Ever looked at the bizarre
arrangement of the keys on a standard keyboard
and wondered why it has to take both hands and two stretch
es to type several of the most common words in the English language
? Get tired of typing 'teh'? Fumbling for the stupid period
? Ever think "Man, there has got to be a better way..." ?
Well, a long time ago, a certain Dvorak invented a more logical ("better") way. He analyzed the frequencies of the various letters in English and studied the motion of the fingers in typing, eventually devising a layout that is more systematic. He also invented several one-handed layouts to assist the disabled or ambitious.
It seems logical, at first, that such an improved layout would improve your typing speed if you switched to it, rather than the fingers-flying, ring-finger-wasting QWERTY layout. However, this probably isn't the case. Studies conducted on speed differences between Dvorak typists and QWERTY typists haven't shown much of a speed increase, if any. This varies slightly among individuals. Some hopeless QWERTY typists have been saved
from a life of pecking by learning Dvorak. But the major advantage of learning Dvorak that typing becomes more comfortable. The word "the" can be typed entirely on the home row, in a rolling finger movement from the right hand to the left. The right pinky sits on the 's' key rather than on the ';' key. The right index rests on the 'h' key, which is much more common than 'j' in English. Nice.
If this new typing system is so much better, then why isn't it widely used? Some people will answer that by the time Dvorak came along, the QWERTY layout was already so prolific that no one wanted to re-train all their typists to a new layout. In effect, the old layout was "locked in" because it had become a "standard". This analysis, though it seems to make sense, is wrong, just like all other attempts to explain the continued use of an apparently inferior product due to it being "standard". It is wrong because, generally speaking, people will not put up with inefficiency for long, especially where profit is concerned. Since typing plays a major role in modern business, and many hours of labor could be saved by a faster
of typing, we can conclude that the cost of retraining typists to use the Dvorak layout (which is significant) is higher than the savings a firm would gain.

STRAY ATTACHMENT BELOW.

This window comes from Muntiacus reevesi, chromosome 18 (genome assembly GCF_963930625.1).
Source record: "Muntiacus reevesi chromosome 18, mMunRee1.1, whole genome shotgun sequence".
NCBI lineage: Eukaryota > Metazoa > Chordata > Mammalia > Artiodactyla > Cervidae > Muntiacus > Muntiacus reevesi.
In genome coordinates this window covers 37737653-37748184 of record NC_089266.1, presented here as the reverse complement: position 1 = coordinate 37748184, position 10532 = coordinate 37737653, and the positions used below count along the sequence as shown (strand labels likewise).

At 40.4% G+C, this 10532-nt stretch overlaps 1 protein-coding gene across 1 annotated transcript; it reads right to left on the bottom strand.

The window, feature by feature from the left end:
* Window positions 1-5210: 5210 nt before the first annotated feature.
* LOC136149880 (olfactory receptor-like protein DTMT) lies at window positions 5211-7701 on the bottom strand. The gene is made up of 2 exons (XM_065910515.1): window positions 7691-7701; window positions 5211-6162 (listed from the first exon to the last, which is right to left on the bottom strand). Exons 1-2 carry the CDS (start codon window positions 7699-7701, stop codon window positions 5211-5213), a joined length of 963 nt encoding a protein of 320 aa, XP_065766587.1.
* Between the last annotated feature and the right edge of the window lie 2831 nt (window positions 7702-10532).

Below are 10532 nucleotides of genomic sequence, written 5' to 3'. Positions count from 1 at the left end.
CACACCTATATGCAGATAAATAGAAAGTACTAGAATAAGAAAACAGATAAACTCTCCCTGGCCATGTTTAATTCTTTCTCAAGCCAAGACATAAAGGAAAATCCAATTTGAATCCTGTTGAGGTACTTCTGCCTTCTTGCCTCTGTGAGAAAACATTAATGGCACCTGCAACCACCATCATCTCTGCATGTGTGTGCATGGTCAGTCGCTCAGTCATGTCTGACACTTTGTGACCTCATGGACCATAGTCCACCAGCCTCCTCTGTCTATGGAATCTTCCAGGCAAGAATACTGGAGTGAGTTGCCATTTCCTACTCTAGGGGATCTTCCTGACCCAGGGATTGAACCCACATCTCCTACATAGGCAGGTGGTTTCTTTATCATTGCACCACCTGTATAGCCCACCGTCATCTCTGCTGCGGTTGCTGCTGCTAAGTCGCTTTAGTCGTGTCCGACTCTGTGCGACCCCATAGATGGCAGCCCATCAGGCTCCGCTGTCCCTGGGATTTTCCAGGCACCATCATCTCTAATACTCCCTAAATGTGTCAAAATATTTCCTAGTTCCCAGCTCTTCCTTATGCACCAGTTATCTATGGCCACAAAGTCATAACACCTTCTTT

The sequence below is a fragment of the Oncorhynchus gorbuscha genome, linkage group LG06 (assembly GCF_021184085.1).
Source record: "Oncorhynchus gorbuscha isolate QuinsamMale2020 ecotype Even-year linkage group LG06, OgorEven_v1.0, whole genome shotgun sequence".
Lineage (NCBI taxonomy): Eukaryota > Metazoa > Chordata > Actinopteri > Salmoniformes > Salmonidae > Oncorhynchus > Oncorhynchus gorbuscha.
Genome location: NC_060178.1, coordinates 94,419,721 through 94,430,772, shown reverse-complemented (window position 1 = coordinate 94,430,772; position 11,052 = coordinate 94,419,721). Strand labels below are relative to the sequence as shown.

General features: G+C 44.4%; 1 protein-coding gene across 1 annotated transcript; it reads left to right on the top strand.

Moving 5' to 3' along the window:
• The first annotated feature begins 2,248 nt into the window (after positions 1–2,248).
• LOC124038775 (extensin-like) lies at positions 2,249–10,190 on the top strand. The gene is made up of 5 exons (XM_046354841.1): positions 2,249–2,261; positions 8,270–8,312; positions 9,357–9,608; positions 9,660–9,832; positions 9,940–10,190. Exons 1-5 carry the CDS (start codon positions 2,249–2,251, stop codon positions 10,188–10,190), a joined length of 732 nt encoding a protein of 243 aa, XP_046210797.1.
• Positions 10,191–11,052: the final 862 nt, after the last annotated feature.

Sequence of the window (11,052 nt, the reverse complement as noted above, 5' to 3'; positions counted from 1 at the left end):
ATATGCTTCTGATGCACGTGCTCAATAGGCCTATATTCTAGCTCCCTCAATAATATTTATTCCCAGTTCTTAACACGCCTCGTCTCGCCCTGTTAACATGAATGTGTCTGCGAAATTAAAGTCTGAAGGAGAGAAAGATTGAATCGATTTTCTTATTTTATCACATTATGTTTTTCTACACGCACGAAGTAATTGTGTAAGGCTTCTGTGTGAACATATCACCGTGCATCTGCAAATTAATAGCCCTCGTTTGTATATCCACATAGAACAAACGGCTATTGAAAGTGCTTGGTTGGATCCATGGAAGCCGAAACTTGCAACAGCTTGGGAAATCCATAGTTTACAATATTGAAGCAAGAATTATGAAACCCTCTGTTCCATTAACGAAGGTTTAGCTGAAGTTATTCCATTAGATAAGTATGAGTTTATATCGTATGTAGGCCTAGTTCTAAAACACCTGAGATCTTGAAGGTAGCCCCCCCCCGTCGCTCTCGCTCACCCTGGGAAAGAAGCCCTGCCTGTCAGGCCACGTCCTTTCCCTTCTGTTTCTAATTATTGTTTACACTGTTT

Studies on the relative speeds of typists trained in either or both
methods have been inconclusive, or have concluded that the gains in speed are very small.
My own experience learning the Dvorak layout has been typical. After
three weeks of typing in Dvorak for several hours per day, I can type about 60% as fast as I can with the usual layout. Further practice may lead to increases in performance. I find that typing in Dvorak "feels" better, though, and many typographical errors that plague me in the QWERTY layout vanish when I switch to Dvorak. I have not yet tried to apply the gains in accuracy to the speed ("adjusted WPM").
If you are interested
learning to type in the Dvorak layout, you should have two keyboards (or
two computers). One keyboard should always be set to QWERTY and theotheralways set to Dvorak.I recommend against rearranging the keycaps, because the idea is to learn touch-typing anyways. The reason for having two
keyboards is to help reinforce a Dvorak mindset when your fingers touch
the keys. I learned by typing Dvorak on the iMac computers at school and
QWERTY in all other places -- the totally different feel of the iMac keyboard helped to remind me to type Dvorak.
Switching keyboard layouts was not a problem for me, as it probably won't be for you, because I have learned the QWERTY method so well that it comes
through without any real mental effort. Oddly, I do not usually find myself attempting to use QWERTY keystrokes while in Dvorak.
So, to sum up, typing in Dvorak is not necessarily faster, and the rest of the English-speaking countries already know this, regardless of what the
"studies" have shown or have failed to show. And beware of
people's choice of a product to ignorance or a "locked-in standard", because that's usually not the case. Remind yourself that if people can make more money choosing X over Y, they will usually do so.